Case Study: The IBM Silicon Optical Bench—Integration of Fiber and Discrete Components

IBM
Figure 3. IBM Integrated Photonic Assemblies

A well-written paper by Barwicz, et.al. [https://doi.org/ 10.1016/j.yofte.2018.02.019] was published in 2018 and provides an excellent analysis of the challenges and heritage of photonic assembly. The cost of automation and limitations of conventional tooling are described. Silicon photonic optical bench technology is at least 40 years old, but the continuing advances presented by IBM show improvements. The advantage of a silicon optical bench is the means of providing optical waveguides and passive features in the photonic integrated circuit (PIC). Oriented crystals like silicon can be directionally etched along crystal planes to provide precise location of “V” grooves for fiber alignment. The shape and core position of the fiber can provide considerable variability so compliance and adhesives have been traditionally used to optimize optical power throughput using active alignment. Others have used rigid mounts and soldered tubes to confine fibers and control precision location of the fiber core. The advantage of the methods presented by IBM are realized in EO/OE computing applications, telecommunications, and in some sensors. The article discusses costs in a relatively optimistic fashion. Integration with power semiconductors and optical subassemblies requires further complexity based on the IBM methods, though integration of optical systems has long been achieved with variations on the materials and structures in a photonic integrated carrier.

Case Study: Automation and Photonic Assembly

Near the millennium a large variety of precision assembly and test equipment manufacturers offered specialized equipment for photonic assembly including submicron placement accuracy, precision alignment, and bonding of fibers and devices. An example of this sort of automation is found with FICONTEC [https://www.ficontec.com/]. Though other companies offer customized precision systems, a brief description is provided as an example of the complexity and capability of “off-the-shelf” automation. The FICONTEC CUSTOMLINE tools include the ability to handle components of nearly any size and align with submicron precision. Modules are available to handle fiber integration, alignment, and integrated testing. Optical subassemblies can be built with in-line UV epoxy bonding, and the company claims over 900 systems in operation worldwide. In any approach to automation it is wise to take time, carefully consider options and requirements and recognize the value and limitations of trained operators. Complex machine tools tend to have distinct personalities and many companies find out they have to assign an operator for the care and management of the tool, so elimination of labor is not always the objective. Processes depend on the consistency of the raw materials, solders, adhesives, and process control of the tool. Preparation and use of an automated system can take years of development but is often worth the investment for high-mix or high-volume manufacturing.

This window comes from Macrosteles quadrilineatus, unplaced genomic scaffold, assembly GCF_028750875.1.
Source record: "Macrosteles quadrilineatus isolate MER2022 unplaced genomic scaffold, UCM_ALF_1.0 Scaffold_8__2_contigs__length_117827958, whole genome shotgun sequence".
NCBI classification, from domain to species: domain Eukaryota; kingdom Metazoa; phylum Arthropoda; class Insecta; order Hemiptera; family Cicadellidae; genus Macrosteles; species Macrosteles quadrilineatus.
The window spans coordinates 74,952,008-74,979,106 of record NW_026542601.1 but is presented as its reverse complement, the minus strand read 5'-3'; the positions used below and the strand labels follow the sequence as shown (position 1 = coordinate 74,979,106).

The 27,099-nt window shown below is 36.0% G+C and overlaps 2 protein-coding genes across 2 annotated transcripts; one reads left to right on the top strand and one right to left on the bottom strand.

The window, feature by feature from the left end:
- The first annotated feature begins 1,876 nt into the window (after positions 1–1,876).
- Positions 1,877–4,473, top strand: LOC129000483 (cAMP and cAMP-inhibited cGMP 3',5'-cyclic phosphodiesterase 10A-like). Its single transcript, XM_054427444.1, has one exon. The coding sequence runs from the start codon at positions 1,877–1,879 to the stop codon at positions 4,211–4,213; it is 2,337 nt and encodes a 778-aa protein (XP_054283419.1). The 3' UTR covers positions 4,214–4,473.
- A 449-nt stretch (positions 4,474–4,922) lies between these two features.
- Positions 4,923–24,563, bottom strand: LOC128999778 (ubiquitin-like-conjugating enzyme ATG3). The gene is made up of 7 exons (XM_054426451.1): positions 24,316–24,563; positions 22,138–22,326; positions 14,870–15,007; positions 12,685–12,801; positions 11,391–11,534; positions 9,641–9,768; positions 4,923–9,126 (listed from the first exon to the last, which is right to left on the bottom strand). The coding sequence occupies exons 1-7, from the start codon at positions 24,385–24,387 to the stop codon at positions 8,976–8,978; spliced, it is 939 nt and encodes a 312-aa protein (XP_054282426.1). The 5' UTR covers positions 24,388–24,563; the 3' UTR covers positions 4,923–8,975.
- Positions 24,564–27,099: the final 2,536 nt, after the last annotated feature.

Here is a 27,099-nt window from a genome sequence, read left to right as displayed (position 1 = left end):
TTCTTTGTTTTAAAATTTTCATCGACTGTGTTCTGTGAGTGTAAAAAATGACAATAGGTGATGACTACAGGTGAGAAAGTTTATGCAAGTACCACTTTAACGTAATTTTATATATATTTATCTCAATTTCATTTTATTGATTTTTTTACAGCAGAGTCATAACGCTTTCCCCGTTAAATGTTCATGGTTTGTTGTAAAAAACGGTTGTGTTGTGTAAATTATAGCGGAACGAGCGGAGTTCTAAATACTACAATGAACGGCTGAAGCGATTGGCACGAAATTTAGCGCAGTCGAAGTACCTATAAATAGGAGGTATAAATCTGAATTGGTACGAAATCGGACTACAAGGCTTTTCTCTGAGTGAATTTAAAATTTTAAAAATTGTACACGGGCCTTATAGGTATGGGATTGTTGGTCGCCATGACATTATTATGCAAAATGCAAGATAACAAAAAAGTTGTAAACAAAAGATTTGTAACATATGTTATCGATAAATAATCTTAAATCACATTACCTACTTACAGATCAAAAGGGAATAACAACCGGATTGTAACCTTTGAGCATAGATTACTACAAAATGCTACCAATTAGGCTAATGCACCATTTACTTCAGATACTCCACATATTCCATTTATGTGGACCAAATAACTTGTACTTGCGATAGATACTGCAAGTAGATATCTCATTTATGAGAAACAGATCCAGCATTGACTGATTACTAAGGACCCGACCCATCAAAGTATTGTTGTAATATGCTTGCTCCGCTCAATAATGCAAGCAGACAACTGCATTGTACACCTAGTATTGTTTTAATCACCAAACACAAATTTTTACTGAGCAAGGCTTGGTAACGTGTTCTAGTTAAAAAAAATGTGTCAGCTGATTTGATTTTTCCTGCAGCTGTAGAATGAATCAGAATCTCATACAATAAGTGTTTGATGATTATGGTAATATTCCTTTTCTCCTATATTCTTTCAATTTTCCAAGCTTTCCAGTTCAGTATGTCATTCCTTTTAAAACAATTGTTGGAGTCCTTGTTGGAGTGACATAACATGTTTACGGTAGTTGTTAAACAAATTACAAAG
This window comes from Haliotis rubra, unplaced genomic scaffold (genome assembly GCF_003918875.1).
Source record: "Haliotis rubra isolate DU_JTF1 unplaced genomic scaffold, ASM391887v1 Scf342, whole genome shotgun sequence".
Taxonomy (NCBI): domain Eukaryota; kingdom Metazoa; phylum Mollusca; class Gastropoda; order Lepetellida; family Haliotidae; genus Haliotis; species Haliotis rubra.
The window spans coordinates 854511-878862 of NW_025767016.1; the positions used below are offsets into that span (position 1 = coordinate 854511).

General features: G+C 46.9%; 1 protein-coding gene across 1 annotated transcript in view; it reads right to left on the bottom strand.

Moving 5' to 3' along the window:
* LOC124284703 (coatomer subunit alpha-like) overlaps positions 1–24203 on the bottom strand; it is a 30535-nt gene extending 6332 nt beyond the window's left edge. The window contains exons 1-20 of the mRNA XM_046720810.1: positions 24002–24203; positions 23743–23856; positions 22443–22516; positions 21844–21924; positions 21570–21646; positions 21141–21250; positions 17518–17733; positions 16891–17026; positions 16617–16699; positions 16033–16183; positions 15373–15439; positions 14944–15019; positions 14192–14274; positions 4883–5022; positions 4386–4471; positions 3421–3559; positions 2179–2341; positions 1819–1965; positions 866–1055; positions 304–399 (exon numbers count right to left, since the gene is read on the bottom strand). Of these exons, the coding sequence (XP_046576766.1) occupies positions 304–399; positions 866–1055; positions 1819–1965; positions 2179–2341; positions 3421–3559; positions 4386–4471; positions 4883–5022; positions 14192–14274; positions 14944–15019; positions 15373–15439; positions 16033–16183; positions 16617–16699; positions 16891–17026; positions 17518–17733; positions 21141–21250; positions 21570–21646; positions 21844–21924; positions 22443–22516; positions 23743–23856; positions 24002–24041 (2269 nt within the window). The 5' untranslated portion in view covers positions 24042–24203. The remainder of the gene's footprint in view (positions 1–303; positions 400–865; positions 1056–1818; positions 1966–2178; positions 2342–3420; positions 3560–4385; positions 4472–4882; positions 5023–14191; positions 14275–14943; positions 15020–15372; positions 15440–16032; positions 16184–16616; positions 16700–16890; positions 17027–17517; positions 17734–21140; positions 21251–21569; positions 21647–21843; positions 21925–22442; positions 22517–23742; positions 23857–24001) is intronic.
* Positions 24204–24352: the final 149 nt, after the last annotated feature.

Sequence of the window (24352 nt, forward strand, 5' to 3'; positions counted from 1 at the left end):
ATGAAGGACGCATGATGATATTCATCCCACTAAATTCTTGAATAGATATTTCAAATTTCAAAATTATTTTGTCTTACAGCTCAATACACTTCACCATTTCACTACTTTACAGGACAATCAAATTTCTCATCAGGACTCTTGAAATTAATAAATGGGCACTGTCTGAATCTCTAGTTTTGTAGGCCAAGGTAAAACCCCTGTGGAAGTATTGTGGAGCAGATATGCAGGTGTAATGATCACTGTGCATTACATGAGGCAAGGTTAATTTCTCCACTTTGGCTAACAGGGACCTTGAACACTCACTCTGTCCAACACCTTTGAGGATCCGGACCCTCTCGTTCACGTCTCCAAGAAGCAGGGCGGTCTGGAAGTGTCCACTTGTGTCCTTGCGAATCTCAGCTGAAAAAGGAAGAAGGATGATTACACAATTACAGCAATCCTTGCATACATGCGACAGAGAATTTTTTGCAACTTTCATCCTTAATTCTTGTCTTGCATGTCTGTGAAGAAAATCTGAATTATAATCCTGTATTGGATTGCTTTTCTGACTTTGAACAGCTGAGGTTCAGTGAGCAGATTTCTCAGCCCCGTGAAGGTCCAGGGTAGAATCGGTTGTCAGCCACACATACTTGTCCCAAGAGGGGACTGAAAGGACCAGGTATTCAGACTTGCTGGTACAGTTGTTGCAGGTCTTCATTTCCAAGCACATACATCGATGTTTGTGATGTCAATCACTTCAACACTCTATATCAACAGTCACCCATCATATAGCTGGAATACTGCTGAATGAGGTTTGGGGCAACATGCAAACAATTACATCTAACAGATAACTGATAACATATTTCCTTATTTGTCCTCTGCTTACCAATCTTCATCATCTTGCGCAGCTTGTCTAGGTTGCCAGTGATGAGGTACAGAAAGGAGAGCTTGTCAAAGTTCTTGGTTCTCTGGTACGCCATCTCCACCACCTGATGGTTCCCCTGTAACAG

Summary and Conclusion

The accelerated design, development, and commitment to manufacture new photonic products is sure to offer profit and advantage to emerging corporations. The integrated product team is essential for technology transition and profitable production. A product champion, designer, process and manufacturing engineers, market/product experts, and independent reviewers will accelerate and strengthen the success of new product introduction when their experience combines at the beginning of the development cycle. Contention and problems are likely in every new product transition. At some point, manufacturing will hate development and both will dislike marketing even with the inducements of coffee mugs, t-shirts, logo pens, and the occasional vest or hoodie. The personal relationship between the team buffers people from stagnation or convoluted approaches to problem solving and provides a relationship where each can productively decompress. The functional contentions are typical and somewhat avoided by involving the right team members early and providing communication early and often. Odd as it may sound, development velocity can provide a measure of stability as long as defects and mistakes aren’t introduced. One individual can hold multiple and even changing roles during product development and transition. The key to success is a solid working team that genuinely likes to work hard, together. Good managers look for the elements of high performance teams and often build transition organizations using this approach.

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Figure 4. Automated Operations. Images from [ficontec.com]